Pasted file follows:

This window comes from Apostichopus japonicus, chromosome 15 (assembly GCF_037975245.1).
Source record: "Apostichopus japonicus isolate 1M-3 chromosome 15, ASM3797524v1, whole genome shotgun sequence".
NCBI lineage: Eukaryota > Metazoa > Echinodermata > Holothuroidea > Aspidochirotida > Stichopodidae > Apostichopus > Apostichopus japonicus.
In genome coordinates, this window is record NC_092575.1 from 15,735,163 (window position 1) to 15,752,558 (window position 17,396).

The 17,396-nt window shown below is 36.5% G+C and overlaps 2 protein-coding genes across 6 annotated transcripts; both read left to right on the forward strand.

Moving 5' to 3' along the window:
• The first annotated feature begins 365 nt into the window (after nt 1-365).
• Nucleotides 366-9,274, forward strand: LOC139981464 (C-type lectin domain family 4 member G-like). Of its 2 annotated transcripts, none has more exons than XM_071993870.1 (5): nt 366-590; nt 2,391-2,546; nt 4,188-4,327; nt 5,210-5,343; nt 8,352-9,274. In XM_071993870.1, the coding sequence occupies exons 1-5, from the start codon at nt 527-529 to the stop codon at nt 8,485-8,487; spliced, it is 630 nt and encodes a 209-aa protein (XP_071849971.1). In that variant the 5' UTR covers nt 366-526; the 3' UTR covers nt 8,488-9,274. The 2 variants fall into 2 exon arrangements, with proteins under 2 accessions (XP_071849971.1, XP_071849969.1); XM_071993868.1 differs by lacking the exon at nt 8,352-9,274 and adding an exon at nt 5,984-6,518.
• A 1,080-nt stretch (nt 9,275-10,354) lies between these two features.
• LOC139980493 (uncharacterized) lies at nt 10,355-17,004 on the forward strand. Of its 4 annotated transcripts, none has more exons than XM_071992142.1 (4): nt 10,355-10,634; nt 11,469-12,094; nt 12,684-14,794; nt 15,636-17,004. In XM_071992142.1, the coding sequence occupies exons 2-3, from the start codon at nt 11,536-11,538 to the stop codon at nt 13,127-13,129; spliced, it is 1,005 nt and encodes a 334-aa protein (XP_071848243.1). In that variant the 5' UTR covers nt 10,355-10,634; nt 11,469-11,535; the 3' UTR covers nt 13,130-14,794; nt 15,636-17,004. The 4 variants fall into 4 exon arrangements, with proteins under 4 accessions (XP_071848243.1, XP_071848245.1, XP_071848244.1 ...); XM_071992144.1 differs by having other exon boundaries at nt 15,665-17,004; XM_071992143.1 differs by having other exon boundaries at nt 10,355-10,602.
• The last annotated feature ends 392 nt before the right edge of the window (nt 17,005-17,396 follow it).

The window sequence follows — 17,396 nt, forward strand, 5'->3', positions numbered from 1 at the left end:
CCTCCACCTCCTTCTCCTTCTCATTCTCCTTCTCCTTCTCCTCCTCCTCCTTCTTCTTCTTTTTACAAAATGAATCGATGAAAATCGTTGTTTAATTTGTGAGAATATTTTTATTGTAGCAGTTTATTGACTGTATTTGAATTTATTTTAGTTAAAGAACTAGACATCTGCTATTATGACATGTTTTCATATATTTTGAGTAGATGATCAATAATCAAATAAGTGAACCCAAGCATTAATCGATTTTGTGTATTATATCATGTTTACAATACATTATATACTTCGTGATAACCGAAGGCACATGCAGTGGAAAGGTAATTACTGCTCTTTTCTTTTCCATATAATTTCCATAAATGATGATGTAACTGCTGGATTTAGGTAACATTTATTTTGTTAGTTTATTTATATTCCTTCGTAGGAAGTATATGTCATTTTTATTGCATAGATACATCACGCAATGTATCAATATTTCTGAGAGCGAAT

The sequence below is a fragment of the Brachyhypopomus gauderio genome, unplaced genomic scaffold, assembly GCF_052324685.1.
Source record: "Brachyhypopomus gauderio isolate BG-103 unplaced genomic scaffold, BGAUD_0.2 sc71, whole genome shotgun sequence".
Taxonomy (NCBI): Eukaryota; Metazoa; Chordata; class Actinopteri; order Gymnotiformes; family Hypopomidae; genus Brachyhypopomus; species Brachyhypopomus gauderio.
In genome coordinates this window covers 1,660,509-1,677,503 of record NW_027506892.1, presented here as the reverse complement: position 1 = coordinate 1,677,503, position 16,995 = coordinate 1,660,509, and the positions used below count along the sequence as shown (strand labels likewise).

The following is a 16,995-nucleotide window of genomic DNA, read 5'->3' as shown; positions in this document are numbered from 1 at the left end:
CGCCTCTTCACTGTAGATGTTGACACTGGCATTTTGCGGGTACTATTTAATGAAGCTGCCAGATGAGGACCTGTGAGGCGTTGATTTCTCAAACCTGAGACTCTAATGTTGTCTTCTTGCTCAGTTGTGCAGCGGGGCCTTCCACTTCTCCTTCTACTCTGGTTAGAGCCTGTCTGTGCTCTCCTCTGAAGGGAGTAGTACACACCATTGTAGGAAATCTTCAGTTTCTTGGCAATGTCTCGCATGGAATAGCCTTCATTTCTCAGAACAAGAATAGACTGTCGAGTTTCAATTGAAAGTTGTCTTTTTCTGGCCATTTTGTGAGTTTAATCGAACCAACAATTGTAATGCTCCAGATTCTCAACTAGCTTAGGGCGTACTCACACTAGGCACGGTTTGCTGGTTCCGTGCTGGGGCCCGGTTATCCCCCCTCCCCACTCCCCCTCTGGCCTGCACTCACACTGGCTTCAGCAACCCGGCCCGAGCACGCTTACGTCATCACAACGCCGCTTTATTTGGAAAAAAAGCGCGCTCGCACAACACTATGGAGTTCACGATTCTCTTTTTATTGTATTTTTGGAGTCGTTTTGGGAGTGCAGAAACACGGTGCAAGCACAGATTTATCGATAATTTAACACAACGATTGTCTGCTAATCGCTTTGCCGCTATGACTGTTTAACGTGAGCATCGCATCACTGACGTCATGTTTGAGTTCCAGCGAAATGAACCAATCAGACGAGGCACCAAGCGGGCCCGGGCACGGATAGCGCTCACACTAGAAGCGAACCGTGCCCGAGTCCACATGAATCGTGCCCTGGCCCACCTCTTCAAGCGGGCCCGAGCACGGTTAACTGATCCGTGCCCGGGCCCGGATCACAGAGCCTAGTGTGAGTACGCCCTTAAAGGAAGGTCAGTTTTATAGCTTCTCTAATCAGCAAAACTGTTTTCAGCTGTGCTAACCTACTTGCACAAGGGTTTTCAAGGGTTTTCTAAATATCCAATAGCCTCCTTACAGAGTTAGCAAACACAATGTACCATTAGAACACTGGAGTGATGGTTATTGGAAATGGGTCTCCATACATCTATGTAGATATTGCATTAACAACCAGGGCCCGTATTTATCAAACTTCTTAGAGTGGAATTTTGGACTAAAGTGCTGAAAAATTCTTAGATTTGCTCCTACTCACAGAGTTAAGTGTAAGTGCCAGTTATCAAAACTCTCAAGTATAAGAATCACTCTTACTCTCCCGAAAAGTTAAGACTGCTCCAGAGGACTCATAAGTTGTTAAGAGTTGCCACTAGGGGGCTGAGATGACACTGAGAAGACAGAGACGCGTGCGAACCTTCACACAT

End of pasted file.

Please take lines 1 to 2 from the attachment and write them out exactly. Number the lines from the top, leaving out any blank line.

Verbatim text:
This window comes from Apostichopus japonicus, chromosome 15 (assembly GCF_037975245.1).
Source record: "Apostichopus japonicus isolate 1M-3 chromosome 15, ASM3797524v1, whole genome shotgun sequence".